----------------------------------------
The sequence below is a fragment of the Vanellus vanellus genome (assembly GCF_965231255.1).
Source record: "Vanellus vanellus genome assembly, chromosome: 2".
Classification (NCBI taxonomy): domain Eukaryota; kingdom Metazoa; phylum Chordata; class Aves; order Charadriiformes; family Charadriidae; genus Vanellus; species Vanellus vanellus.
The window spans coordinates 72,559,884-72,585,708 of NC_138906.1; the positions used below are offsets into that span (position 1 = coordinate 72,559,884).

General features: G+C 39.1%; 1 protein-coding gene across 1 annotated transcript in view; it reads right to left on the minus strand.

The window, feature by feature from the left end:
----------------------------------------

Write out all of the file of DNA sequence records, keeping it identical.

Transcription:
The sequence below is a fragment of the Vanellus vanellus genome (assembly GCF_965231255.1).
Source record: "Vanellus vanellus genome assembly, chromosome: 2".
Classification (NCBI taxonomy): domain Eukaryota; kingdom Metazoa; phylum Chordata; class Aves; order Charadriiformes; family Charadriidae; genus Vanellus; species Vanellus vanellus.
The window spans coordinates 72,559,884-72,585,708 of NC_138906.1; the positions used below are offsets into that span (position 1 = coordinate 72,559,884).

General features: G+C 39.1%; 1 protein-coding gene across 1 annotated transcript in view; it reads right to left on the minus strand.

The window, feature by feature from the left end: